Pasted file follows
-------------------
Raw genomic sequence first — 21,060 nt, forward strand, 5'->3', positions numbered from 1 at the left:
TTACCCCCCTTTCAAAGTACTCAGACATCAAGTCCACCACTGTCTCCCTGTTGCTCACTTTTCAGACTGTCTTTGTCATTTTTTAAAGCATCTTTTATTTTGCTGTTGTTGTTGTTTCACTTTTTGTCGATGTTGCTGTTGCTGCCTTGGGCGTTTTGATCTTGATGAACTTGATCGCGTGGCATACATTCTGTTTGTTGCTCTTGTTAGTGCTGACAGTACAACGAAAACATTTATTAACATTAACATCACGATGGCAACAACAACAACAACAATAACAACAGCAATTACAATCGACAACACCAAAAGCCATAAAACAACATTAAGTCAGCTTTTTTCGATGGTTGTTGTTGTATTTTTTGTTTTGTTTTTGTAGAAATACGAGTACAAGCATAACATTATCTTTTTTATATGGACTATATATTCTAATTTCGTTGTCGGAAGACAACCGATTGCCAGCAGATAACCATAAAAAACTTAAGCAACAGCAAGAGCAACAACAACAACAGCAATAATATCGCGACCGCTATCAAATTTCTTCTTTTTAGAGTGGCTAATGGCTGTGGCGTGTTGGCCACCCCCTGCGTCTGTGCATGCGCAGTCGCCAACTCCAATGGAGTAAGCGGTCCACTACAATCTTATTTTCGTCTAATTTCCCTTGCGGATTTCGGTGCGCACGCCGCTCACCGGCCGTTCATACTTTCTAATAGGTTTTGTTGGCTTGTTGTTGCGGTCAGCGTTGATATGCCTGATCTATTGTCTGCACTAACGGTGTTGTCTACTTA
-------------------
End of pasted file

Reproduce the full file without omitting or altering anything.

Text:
Raw genomic sequence first — 21,060 nt, forward strand, 5'->3', positions numbered from 1 at the left:
TTACCCCCCTTTCAAAGTACTCAGACATCAAGTCCACCACTGTCTCCCTGTTGCTCACTTTTCAGACTGTCTTTGTCATTTTTTAAAGCATCTTTTATTTTGCTGTTGTTGTTGTTTCACTTTTTGTCGATGTTGCTGTTGCTGCCTTGGGCGTTTTGATCTTGATGAACTTGATCGCGTGGCATACATTCTGTTTGTTGCTCTTGTTAGTGCTGACAGTACAACGAAAACATTTATTAACATTAACATCACGATGGCAACAACAACAACAACAATAACAACAGCAATTACAATCGACAACACCAAAAGCCATAAAACAACATTAAGTCAGCTTTTTTCGATGGTTGTTGTTGTATTTTTTGTTTTGTTTTTGTAGAAATACGAGTACAAGCATAACATTATCTTTTTTATATGGACTATATATTCTAATTTCGTTGTCGGAAGACAACCGATTGCCAGCAGATAACCATAAAAAACTTAAGCAACAGCAAGAGCAACAACAACAACAGCAATAATATCGCGACCGCTATCAAATTTCTTCTTTTTAGAGTGGCTAATGGCTGTGGCGTGTTGGCCACCCCCTGCGTCTGTGCATGCGCAGTCGCCAACTCCAATGGAGTAAGCGGTCCACTACAATCTTATTTTCGTCTAATTTCCCTTGCGGATTTCGGTGCGCACGCCGCTCACCGGCCGTTCATACTTTCTAATAGGTTTTGTTGGCTTGTTGTTGCGGTCAGCGTTGATATGCCTGATCTATTGTCTGCACTAACGGTGTTGTCTACTTA